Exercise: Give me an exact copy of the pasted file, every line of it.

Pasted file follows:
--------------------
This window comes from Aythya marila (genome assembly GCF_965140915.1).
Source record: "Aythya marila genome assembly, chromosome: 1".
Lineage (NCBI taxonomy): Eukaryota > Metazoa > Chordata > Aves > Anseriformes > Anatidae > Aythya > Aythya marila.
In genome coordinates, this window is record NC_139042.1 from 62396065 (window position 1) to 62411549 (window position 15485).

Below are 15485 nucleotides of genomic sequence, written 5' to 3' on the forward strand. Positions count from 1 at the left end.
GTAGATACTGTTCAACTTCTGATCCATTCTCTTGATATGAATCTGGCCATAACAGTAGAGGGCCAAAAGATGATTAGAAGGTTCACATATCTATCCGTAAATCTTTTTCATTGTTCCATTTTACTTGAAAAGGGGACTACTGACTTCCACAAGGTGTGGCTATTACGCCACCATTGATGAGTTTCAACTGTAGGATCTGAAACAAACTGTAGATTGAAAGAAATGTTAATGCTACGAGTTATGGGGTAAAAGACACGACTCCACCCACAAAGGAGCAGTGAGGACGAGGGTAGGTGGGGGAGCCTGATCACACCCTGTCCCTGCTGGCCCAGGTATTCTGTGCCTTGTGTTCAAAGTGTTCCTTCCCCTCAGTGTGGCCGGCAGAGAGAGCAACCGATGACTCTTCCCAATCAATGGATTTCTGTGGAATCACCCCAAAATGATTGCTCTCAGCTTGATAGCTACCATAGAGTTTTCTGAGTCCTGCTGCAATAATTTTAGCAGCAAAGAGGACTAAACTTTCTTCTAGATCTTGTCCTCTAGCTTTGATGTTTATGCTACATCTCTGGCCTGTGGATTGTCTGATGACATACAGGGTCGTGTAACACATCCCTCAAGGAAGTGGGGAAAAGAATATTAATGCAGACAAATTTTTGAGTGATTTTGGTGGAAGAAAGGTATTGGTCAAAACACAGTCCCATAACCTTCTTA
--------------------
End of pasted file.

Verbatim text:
This window comes from Aythya marila (genome assembly GCF_965140915.1).
Source record: "Aythya marila genome assembly, chromosome: 1".
Lineage (NCBI taxonomy): Eukaryota > Metazoa > Chordata > Aves > Anseriformes > Anatidae > Aythya > Aythya marila.
In genome coordinates, this window is record NC_139042.1 from 62396065 (window position 1) to 62411549 (window position 15485).

Below are 15485 nucleotides of genomic sequence, written 5' to 3' on the forward strand. Positions count from 1 at the left end.
GTAGATACTGTTCAACTTCTGATCCATTCTCTTGATATGAATCTGGCCATAACAGTAGAGGGCCAAAAGATGATTAGAAGGTTCACATATCTATCCGTAAATCTTTTTCATTGTTCCATTTTACTTGAAAAGGGGACTACTGACTTCCACAAGGTGTGGCTATTACGCCACCATTGATGAGTTTCAACTGTAGGATCTGAAACAAACTGTAGATTGAAAGAAATGTTAATGCTACGAGTTATGGGGTAAAAGACACGACTCCACCCACAAAGGAGCAGTGAGGACGAGGGTAGGTGGGGGAGCCTGATCACACCCTGTCCCTGCTGGCCCAGGTATTCTGTGCCTTGTGTTCAAAGTGTTCCTTCCCCTCAGTGTGGCCGGCAGAGAGAGCAACCGATGACTCTTCCCAATCAATGGATTTCTGTGGAATCACCCCAAAATGATTGCTCTCAGCTTGATAGCTACCATAGAGTTTTCTGAGTCCTGCTGCAATAATTTTAGCAGCAAAGAGGACTAAACTTTCTTCTAGATCTTGTCCTCTAGCTTTGATGTTTATGCTACATCTCTGGCCTGTGGATTGTCTGATGACATACAGGGTCGTGTAACACATCCCTCAAGGAAGTGGGGAAAAGAATATTAATGCAGACAAATTTTTGAGTGATTTTGGTGGAAGAAAGGTATTGGTCAAAACACAGTCCCATAACCTTCTTA